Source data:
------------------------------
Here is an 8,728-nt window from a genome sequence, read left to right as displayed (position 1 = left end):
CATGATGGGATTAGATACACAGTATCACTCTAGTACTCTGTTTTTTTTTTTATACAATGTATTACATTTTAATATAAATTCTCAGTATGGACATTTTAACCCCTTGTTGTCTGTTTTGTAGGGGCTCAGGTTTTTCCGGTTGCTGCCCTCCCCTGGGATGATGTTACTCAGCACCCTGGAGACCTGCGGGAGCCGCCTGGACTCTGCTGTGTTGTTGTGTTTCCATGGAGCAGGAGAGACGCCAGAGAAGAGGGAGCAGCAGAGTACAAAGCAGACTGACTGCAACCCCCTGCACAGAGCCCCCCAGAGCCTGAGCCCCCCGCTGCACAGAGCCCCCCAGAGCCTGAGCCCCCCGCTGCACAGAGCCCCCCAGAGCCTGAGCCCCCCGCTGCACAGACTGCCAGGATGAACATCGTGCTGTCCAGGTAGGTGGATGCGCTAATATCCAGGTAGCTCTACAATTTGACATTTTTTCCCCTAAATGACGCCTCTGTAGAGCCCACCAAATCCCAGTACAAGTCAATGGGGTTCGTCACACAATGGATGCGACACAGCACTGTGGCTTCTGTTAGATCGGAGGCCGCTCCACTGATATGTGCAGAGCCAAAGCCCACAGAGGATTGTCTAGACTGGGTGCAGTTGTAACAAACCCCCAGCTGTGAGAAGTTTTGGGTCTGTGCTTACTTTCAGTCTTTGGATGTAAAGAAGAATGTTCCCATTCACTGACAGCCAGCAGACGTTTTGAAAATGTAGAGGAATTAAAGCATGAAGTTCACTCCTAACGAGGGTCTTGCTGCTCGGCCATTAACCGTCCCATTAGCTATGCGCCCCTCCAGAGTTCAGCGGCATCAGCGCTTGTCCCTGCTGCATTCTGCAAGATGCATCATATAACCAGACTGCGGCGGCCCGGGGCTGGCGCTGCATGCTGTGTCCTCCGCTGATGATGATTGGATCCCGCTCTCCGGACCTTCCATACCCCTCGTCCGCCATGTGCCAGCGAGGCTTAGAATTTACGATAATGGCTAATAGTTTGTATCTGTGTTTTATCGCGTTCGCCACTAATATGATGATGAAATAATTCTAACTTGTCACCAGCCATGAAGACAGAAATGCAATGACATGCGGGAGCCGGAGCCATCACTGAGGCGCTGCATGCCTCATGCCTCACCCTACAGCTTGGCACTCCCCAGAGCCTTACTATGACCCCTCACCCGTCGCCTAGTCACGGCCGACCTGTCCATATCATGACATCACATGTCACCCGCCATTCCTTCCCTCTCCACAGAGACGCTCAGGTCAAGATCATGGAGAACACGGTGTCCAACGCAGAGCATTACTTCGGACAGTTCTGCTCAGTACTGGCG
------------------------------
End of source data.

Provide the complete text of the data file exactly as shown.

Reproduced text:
Here is an 8,728-nt window from a genome sequence, read left to right as displayed (position 1 = left end):
CATGATGGGATTAGATACACAGTATCACTCTAGTACTCTGTTTTTTTTTTTATACAATGTATTACATTTTAATATAAATTCTCAGTATGGACATTTTAACCCCTTGTTGTCTGTTTTGTAGGGGCTCAGGTTTTTCCGGTTGCTGCCCTCCCCTGGGATGATGTTACTCAGCACCCTGGAGACCTGCGGGAGCCGCCTGGACTCTGCTGTGTTGTTGTGTTTCCATGGAGCAGGAGAGACGCCAGAGAAGAGGGAGCAGCAGAGTACAAAGCAGACTGACTGCAACCCCCTGCACAGAGCCCCCCAGAGCCTGAGCCCCCCGCTGCACAGAGCCCCCCAGAGCCTGAGCCCCCCGCTGCACAGAGCCCCCCAGAGCCTGAGCCCCCCGCTGCACAGACTGCCAGGATGAACATCGTGCTGTCCAGGTAGGTGGATGCGCTAATATCCAGGTAGCTCTACAATTTGACATTTTTTCCCCTAAATGACGCCTCTGTAGAGCCCACCAAATCCCAGTACAAGTCAATGGGGTTCGTCACACAATGGATGCGACACAGCACTGTGGCTTCTGTTAGATCGGAGGCCGCTCCACTGATATGTGCAGAGCCAAAGCCCACAGAGGATTGTCTAGACTGGGTGCAGTTGTAACAAACCCCCAGCTGTGAGAAGTTTTGGGTCTGTGCTTACTTTCAGTCTTTGGATGTAAAGAAGAATGTTCCCATTCACTGACAGCCAGCAGACGTTTTGAAAATGTAGAGGAATTAAAGCATGAAGTTCACTCCTAACGAGGGTCTTGCTGCTCGGCCATTAACCGTCCCATTAGCTATGCGCCCCTCCAGAGTTCAGCGGCATCAGCGCTTGTCCCTGCTGCATTCTGCAAGATGCATCATATAACCAGACTGCGGCGGCCCGGGGCTGGCGCTGCATGCTGTGTCCTCCGCTGATGATGATTGGATCCCGCTCTCCGGACCTTCCATACCCCTCGTCCGCCATGTGCCAGCGAGGCTTAGAATTTACGATAATGGCTAATAGTTTGTATCTGTGTTTTATCGCGTTCGCCACTAATATGATGATGAAATAATTCTAACTTGTCACCAGCCATGAAGACAGAAATGCAATGACATGCGGGAGCCGGAGCCATCACTGAGGCGCTGCATGCCTCATGCCTCACCCTACAGCTTGGCACTCCCCAGAGCCTTACTATGACCCCTCACCCGTCGCCTAGTCACGGCCGACCTGTCCATATCATGACATCACATGTCACCCGCCATTCCTTCCCTCTCCACAGAGACGCTCAGGTCAAGATCATGGAGAACACGGTGTCCAACGCAGAGCATTACTTCGGACAGTTCTGCTCAGTACTGGCG